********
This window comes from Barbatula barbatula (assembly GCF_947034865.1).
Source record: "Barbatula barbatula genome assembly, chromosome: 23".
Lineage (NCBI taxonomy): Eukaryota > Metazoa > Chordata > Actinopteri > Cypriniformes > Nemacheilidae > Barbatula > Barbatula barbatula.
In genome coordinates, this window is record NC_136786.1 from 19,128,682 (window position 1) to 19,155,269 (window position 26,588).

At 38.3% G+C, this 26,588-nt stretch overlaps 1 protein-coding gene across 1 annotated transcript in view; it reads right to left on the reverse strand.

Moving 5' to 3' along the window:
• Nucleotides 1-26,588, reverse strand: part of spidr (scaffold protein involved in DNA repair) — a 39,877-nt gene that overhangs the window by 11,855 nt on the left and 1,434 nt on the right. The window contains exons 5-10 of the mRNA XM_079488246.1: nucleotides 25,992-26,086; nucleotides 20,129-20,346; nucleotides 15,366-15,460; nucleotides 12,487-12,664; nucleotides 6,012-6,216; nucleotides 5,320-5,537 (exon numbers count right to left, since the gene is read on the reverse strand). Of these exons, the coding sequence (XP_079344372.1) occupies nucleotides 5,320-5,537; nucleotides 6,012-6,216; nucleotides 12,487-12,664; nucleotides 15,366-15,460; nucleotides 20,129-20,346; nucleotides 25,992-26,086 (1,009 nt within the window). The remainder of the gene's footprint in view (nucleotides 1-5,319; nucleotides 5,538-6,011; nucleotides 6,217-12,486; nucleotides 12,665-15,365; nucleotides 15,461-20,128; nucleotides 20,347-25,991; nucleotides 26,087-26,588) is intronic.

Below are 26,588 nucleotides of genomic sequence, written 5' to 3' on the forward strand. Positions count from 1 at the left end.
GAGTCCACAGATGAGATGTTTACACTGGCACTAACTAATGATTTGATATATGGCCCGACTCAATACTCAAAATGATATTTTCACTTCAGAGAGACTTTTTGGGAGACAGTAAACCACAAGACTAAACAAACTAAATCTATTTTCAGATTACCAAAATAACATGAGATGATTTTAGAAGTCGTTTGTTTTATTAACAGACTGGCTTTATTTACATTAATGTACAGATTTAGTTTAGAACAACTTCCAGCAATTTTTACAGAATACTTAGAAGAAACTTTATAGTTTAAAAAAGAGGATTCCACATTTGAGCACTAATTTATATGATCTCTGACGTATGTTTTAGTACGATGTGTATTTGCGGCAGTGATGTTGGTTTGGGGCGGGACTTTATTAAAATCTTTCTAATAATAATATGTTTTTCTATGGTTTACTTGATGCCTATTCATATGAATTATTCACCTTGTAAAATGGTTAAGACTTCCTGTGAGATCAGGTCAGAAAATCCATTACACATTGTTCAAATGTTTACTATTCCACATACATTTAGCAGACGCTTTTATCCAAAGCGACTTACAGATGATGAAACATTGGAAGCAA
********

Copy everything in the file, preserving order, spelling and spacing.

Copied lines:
This window comes from Barbatula barbatula (assembly GCF_947034865.1).
Source record: "Barbatula barbatula genome assembly, chromosome: 23".
Lineage (NCBI taxonomy): Eukaryota > Metazoa > Chordata > Actinopteri > Cypriniformes > Nemacheilidae > Barbatula > Barbatula barbatula.
In genome coordinates, this window is record NC_136786.1 from 19,128,682 (window position 1) to 19,155,269 (window position 26,588).

At 38.3% G+C, this 26,588-nt stretch overlaps 1 protein-coding gene across 1 annotated transcript in view; it reads right to left on the reverse strand.

Moving 5' to 3' along the window:
• Nucleotides 1-26,588, reverse strand: part of spidr (scaffold protein involved in DNA repair) — a 39,877-nt gene that overhangs the window by 11,855 nt on the left and 1,434 nt on the right. The window contains exons 5-10 of the mRNA XM_079488246.1: nucleotides 25,992-26,086; nucleotides 20,129-20,346; nucleotides 15,366-15,460; nucleotides 12,487-12,664; nucleotides 6,012-6,216; nucleotides 5,320-5,537 (exon numbers count right to left, since the gene is read on the reverse strand). Of these exons, the coding sequence (XP_079344372.1) occupies nucleotides 5,320-5,537; nucleotides 6,012-6,216; nucleotides 12,487-12,664; nucleotides 15,366-15,460; nucleotides 20,129-20,346; nucleotides 25,992-26,086 (1,009 nt within the window). The remainder of the gene's footprint in view (nucleotides 1-5,319; nucleotides 5,538-6,011; nucleotides 6,217-12,486; nucleotides 12,665-15,365; nucleotides 15,461-20,128; nucleotides 20,347-25,991; nucleotides 26,087-26,588) is intronic.

Below are 26,588 nucleotides of genomic sequence, written 5' to 3' on the forward strand. Positions count from 1 at the left end.
GAGTCCACAGATGAGATGTTTACACTGGCACTAACTAATGATTTGATATATGGCCCGACTCAATACTCAAAATGATATTTTCACTTCAGAGAGACTTTTTGGGAGACAGTAAACCACAAGACTAAACAAACTAAATCTATTTTCAGATTACCAAAATAACATGAGATGATTTTAGAAGTCGTTTGTTTTATTAACAGACTGGCTTTATTTACATTAATGTACAGATTTAGTTTAGAACAACTTCCAGCAATTTTTACAGAATACTTAGAAGAAACTTTATAGTTTAAAAAAGAGGATTCCACATTTGAGCACTAATTTATATGATCTCTGACGTATGTTTTAGTACGATGTGTATTTGCGGCAGTGATGTTGGTTTGGGGCGGGACTTTATTAAAATCTTTCTAATAATAATATGTTTTTCTATGGTTTACTTGATGCCTATTCATATGAATTATTCACCTTGTAAAATGGTTAAGACTTCCTGTGAGATCAGGTCAGAAAATCCATTACACATTGTTCAAATGTTTACTATTCCACATACATTTAGCAGACGCTTTTATCCAAAGCGACTTACAGATGATGAAACATTGGAAGCAA